PAGE 16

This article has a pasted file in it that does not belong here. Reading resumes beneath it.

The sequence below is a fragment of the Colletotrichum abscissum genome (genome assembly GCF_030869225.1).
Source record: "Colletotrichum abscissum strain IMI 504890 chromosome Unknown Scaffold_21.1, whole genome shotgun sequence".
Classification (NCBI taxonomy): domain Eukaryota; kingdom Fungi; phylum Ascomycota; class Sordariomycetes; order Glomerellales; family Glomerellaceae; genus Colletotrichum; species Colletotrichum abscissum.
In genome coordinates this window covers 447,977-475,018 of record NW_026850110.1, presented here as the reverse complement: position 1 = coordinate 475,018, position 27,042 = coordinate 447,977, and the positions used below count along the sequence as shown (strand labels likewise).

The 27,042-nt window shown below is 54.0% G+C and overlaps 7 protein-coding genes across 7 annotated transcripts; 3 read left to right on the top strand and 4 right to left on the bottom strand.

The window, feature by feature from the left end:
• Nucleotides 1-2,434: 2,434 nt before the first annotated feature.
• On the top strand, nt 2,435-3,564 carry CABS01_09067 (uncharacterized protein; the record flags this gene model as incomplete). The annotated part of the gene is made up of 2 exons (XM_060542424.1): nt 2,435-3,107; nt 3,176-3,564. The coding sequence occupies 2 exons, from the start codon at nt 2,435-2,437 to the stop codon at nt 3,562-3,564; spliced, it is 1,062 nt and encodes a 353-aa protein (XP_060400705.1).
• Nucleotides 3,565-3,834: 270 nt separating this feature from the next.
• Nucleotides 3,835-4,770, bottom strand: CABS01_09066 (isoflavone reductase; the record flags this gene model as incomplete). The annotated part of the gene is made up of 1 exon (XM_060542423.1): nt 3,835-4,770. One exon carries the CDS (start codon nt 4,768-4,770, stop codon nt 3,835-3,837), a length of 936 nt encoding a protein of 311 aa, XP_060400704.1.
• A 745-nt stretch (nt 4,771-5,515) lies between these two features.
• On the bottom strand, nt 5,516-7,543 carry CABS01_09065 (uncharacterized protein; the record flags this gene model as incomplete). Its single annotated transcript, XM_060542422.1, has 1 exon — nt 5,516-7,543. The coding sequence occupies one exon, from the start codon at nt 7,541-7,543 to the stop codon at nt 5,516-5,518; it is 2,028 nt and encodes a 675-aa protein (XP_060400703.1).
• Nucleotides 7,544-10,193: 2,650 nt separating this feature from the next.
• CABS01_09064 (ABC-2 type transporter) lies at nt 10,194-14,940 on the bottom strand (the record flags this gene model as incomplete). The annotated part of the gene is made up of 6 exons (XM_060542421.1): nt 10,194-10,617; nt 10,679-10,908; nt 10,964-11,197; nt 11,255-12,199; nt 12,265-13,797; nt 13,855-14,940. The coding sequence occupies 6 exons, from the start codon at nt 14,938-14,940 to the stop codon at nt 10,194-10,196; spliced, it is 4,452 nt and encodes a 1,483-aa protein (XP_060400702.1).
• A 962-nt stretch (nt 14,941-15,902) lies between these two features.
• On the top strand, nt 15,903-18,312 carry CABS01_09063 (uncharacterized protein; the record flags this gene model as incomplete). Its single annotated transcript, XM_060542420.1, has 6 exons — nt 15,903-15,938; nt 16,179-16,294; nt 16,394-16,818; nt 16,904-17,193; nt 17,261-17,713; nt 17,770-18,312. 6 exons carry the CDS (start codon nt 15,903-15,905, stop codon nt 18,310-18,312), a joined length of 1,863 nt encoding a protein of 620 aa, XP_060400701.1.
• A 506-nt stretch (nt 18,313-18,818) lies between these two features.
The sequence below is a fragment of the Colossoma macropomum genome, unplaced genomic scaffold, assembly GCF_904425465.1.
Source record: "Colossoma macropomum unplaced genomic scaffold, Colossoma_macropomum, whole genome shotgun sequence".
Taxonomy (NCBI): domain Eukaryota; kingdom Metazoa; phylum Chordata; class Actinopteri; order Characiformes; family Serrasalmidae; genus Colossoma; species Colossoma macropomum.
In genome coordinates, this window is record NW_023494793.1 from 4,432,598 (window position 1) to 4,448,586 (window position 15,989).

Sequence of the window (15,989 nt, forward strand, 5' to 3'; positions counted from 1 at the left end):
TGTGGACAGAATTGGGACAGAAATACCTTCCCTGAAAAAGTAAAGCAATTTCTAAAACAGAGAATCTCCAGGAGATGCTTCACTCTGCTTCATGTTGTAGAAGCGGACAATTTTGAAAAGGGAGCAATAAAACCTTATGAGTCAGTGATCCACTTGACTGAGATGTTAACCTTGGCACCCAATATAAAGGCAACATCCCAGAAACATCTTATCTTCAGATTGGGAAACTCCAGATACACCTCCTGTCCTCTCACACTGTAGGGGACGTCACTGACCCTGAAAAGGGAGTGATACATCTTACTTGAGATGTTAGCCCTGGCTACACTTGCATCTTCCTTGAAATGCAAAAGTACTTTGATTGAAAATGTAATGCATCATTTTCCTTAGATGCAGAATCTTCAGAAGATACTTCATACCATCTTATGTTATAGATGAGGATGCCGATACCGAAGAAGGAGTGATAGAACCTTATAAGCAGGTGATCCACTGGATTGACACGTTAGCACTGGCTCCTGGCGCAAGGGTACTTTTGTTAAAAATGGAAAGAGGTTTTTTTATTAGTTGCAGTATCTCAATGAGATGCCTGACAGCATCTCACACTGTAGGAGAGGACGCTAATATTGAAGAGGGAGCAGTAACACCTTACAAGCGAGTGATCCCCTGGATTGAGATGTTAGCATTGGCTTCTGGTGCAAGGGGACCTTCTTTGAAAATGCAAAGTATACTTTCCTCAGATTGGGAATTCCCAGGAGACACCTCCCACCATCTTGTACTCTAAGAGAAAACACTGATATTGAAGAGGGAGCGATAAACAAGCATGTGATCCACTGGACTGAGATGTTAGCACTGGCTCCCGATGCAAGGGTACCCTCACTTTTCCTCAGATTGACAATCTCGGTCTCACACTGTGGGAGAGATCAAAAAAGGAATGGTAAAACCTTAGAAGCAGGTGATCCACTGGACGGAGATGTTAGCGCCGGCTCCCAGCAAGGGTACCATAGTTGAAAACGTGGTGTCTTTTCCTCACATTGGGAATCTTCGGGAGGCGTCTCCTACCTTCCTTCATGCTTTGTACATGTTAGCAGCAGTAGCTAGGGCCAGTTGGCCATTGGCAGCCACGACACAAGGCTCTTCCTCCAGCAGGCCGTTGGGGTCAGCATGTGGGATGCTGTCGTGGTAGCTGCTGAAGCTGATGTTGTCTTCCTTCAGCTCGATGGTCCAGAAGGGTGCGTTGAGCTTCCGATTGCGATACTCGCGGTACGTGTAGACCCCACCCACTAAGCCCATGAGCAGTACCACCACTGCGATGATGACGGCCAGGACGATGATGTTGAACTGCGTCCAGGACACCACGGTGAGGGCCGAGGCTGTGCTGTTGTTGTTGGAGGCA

PAGE SIXTEEN DREW FIELD ECHOES, THURSDAY, OCTOBER 14, 1943 LATEST PHOTO OF OUSTED DUC& LOOKING ''Pretty for the birdie," Benito Mussolini (left) is shown in Berlin standing beside Nazi Marshal Hermann Goering shortly after the Duce had been kicked out of office in Italy. The photo was received from Switzerland and radioed to London. (Internati o nal) B-17 GETS NEW 'CHIN TURRET' lATEST MODEl of the B-17 bomber, manufactured at the Vega plant Burbank, Calif, is equipped with a remote-control powered "chin turret" carrying two machine guns. The new turret is located directly beneath the bombardier's compartment; hitherto the one re maining vulnerable spot on the' giant bombers (International) Trick of the Trade RAF Dam Buster PARAMUSHIRO-THE TARGET THE CREW OF A U. S. LIBERATOR that participated in the recent raid on the great Japanese base of Paramu..; shiro, near the Jap mainland, receives final instructions before taking off from an unidentified air .fie ld. The surprise attack did considerable damage to installations at the stronghold in the Kurile OFF TO BLAST the Japs in their home grounds. Part of the squadron of B-24 bombers that devastated the heavily guarded Paramushiro base are shown as they set their noses towards the target, which is jus t south of the Kamchatka Peninsula. It was from here that the Japs probably THE RAID was not without cost. The bomber piloted by Major C. G. Wagner (top), of Flushing, N. Y., failed to return. Also missing is Lt. W, H. Vandiver (bottom), of .' Frisco, Tex., the .. u--, .., u., launched their attacks on the Islands. .PART of the tough, diversified train ing that M.P.'s go through at East view, N. Y., is shown in this photo. One of the soldiers straddles an other while he uses his fingers to best advantage on the "enemy's" eyes. The course teaches 'pupils to do away with an opponent quiet17 and quickly. (International) WING COMDR. Guy P. Gibson, 25-year-old RAF veteran, is pictured in New York as he told how he led the raid that wiped out t!he Moehne and Eder Dams in Germany, He said that he and hi s fliers practiced on English dams for 150 hours, dropping flour sacks to pel'fect their technique. (International) THE JAPS at Paramushiro threw everything they had into the air in an unsuccessful attempt to turn back the American raiders. However, we suffered some casualties from ack-ack fire and bullets from Zeros Ulat managed to _take off. Here hospital corpsmen remove one of the wounded from the bomb bay of a returned Army Air Force bomber. (International Photos)